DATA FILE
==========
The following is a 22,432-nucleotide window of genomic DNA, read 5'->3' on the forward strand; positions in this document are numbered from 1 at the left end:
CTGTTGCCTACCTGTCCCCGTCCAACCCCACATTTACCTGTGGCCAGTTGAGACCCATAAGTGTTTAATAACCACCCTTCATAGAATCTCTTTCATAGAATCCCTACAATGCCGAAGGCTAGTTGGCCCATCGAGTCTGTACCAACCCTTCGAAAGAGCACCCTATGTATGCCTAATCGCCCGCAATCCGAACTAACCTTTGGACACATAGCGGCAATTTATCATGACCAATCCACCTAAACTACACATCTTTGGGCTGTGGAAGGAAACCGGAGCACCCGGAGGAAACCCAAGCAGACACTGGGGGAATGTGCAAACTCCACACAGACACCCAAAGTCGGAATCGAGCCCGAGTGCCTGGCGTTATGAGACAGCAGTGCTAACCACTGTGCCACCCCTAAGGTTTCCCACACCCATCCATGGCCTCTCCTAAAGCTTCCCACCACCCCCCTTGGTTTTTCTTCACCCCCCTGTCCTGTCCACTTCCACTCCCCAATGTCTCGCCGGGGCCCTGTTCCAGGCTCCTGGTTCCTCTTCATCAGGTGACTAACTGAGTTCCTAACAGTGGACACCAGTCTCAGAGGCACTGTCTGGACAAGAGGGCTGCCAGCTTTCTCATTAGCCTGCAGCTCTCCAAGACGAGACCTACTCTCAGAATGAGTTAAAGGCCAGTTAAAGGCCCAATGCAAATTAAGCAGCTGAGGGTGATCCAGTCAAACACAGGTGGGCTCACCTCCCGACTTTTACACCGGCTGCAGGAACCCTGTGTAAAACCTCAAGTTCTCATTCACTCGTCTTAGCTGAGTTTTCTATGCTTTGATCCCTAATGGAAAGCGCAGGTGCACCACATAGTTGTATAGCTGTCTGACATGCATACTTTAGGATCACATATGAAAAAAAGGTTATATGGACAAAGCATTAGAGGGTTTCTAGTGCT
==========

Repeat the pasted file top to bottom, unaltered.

The following is a 22,432-nucleotide window of genomic DNA, read 5'->3' on the forward strand; positions in this document are numbered from 1 at the left end:
CTGTTGCCTACCTGTCCCCGTCCAACCCCACATTTACCTGTGGCCAGTTGAGACCCATAAGTGTTTAATAACCACCCTTCATAGAATCTCTTTCATAGAATCCCTACAATGCCGAAGGCTAGTTGGCCCATCGAGTCTGTACCAACCCTTCGAAAGAGCACCCTATGTATGCCTAATCGCCCGCAATCCGAACTAACCTTTGGACACATAGCGGCAATTTATCATGACCAATCCACCTAAACTACACATCTTTGGGCTGTGGAAGGAAACCGGAGCACCCGGAGGAAACCCAAGCAGACACTGGGGGAATGTGCAAACTCCACACAGACACCCAAAGTCGGAATCGAGCCCGAGTGCCTGGCGTTATGAGACAGCAGTGCTAACCACTGTGCCACCCCTAAGGTTTCCCACACCCATCCATGGCCTCTCCTAAAGCTTCCCACCACCCCCCTTGGTTTTTCTTCACCCCCCTGTCCTGTCCACTTCCACTCCCCAATGTCTCGCCGGGGCCCTGTTCCAGGCTCCTGGTTCCTCTTCATCAGGTGACTAACTGAGTTCCTAACAGTGGACACCAGTCTCAGAGGCACTGTCTGGACAAGAGGGCTGCCAGCTTTCTCATTAGCCTGCAGCTCTCCAAGACGAGACCTACTCTCAGAATGAGTTAAAGGCCAGTTAAAGGCCCAATGCAAATTAAGCAGCTGAGGGTGATCCAGTCAAACACAGGTGGGCTCACCTCCCGACTTTTACACCGGCTGCAGGAACCCTGTGTAAAACCTCAAGTTCTCATTCACTCGTCTTAGCTGAGTTTTCTATGCTTTGATCCCTAATGGAAAGCGCAGGTGCACCACATAGTTGTATAGCTGTCTGACATGCATACTTTAGGATCACATATGAAAAAAAGGTTATATGGACAAAGCATTAGAGGGTTTCTAGTGCT